Irene Gammel, “Lacing Up the Gloves,” Cultural and Social History 9.3 (2012): 372.
 McCormick, Gender and Sexuality in Weimar Modernity, 57. For an analysis of the disruptive potential of Flämmchen as “a locus of the many discourses on women: modernity, experimental sexuality, emancipation, class,” see Vibeke Rützou Petersen, Woman and Modernity in Weimar German: Reality and its Representation in Popular Fiction (New York: Berghan Books, 2001), 37.
 Midgley, Writing Weimar, 22.
 Boes, “Germany”, 47.
 Christopher Isherwood, Goodbye Berlin (London: Hogarth, 1939), 13.
 Nick Hubble, “The Intellectual and the Masses,” in Mass Observation and Everyday Life: Culture, History, Theory (Basingstoke: Palgrave Macmillan, 2006), 79-103.
 See, for example, Kate Macdonald, ed., The Masculine Middlebrow, 1880-1950: What Mr Miniver Read (Basingstoke: Palgrave Macmillan, 2011).
 See, for example, Kurt Pinthus’s 1929 essay “Männlichkeit,” in The Weimar Republic Sourcebook, ed. Anton Kaes et al. (Berkeley: University of California Press, 1994), 328‑33.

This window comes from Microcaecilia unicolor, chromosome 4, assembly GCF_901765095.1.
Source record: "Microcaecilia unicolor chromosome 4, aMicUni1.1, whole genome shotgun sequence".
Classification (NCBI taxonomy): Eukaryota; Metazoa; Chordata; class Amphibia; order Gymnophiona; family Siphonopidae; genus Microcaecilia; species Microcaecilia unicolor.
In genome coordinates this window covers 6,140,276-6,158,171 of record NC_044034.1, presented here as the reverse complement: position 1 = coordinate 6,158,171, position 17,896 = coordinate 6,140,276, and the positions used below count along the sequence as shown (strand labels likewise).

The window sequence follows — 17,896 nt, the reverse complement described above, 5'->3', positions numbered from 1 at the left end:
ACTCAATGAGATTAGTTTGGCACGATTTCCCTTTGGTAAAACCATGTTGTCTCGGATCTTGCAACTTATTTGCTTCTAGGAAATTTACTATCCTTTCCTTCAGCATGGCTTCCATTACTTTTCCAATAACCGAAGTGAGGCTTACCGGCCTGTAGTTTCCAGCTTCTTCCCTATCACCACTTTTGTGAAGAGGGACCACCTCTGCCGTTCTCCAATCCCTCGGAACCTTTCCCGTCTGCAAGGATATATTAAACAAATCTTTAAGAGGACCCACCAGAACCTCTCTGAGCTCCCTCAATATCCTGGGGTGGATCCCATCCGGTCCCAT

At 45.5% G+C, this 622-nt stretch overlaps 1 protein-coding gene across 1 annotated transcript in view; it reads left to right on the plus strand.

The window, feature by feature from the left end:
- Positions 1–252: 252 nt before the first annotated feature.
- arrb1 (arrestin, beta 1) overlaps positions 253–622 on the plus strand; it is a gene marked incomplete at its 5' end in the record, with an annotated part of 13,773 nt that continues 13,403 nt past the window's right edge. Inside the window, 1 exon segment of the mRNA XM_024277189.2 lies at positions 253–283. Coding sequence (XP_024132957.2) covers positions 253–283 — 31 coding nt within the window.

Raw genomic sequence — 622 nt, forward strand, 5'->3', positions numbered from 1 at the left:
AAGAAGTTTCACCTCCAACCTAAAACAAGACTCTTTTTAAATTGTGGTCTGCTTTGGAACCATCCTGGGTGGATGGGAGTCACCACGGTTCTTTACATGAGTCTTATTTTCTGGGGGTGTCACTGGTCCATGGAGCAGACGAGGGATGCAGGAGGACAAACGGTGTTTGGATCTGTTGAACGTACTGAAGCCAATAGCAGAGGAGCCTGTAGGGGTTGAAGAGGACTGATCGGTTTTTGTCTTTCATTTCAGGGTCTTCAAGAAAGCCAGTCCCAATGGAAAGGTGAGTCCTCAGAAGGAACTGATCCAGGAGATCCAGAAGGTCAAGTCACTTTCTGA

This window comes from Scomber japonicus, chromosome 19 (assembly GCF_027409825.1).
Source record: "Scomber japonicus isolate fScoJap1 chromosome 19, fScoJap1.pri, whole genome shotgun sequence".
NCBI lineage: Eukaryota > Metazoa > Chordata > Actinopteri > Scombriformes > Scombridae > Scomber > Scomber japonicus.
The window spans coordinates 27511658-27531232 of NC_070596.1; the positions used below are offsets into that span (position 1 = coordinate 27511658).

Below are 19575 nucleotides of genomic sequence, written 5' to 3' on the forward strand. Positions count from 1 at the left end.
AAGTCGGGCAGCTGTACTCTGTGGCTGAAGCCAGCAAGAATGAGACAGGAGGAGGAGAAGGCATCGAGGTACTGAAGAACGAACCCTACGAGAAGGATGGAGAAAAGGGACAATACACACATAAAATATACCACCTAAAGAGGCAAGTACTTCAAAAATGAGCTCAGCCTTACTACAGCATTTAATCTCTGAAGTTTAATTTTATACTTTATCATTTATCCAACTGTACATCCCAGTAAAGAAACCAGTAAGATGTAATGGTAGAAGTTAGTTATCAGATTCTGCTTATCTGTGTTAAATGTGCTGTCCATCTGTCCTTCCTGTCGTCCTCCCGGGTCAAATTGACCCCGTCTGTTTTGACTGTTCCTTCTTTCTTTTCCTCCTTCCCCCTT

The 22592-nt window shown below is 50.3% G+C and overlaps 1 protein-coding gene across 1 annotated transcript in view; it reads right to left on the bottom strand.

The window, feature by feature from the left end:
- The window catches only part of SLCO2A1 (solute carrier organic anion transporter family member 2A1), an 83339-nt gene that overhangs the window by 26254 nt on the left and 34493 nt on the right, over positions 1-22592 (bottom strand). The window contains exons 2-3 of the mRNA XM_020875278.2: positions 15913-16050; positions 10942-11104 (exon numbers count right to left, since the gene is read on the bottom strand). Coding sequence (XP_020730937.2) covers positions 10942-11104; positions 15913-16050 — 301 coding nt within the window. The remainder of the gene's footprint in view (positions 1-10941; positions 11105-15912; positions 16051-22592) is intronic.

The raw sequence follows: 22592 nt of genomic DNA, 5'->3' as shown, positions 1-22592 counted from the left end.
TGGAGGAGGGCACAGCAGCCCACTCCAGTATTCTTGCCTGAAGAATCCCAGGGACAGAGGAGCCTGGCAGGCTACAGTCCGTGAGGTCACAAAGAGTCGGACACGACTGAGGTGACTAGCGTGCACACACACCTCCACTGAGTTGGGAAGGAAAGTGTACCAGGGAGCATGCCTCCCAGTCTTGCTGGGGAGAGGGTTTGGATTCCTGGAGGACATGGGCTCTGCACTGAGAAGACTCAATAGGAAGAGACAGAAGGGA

See, for example, Lethen’s seminal Cool Conduct, Lindner’s Leben in der Krise, and Schütz’s Romane der Weimarer Republik.
 Huyssen, “Modernism at Large,” 56.
 Becker, Neue Sachlichkeit, 1: 53. For an excellent case study on how New Objective fiction contemporised traditional themes and genres, see Patrizia McBride, “Learning to See in Irmgard Keun’s Das kunstseidene Mädchen,” German Quarterly 84.2 (Spring 2011): 220-38.
 Douglas Mao and Rebecca L. Walkowitz, “The New Modernist Studies,” PMLA 123.3 (May 2008): 744. Mao and Walkowitz offer a brief list of scholars who have done work in this field. For an overview of scholarship on the topic from the perspective of the middlebrow, see Erica Brown and Mary Grover, eds, Middlebrow Literary Cultures: The Battle of the Brows, 1920-1960 (Basingstoke: Palgrave Macmillan, 2011).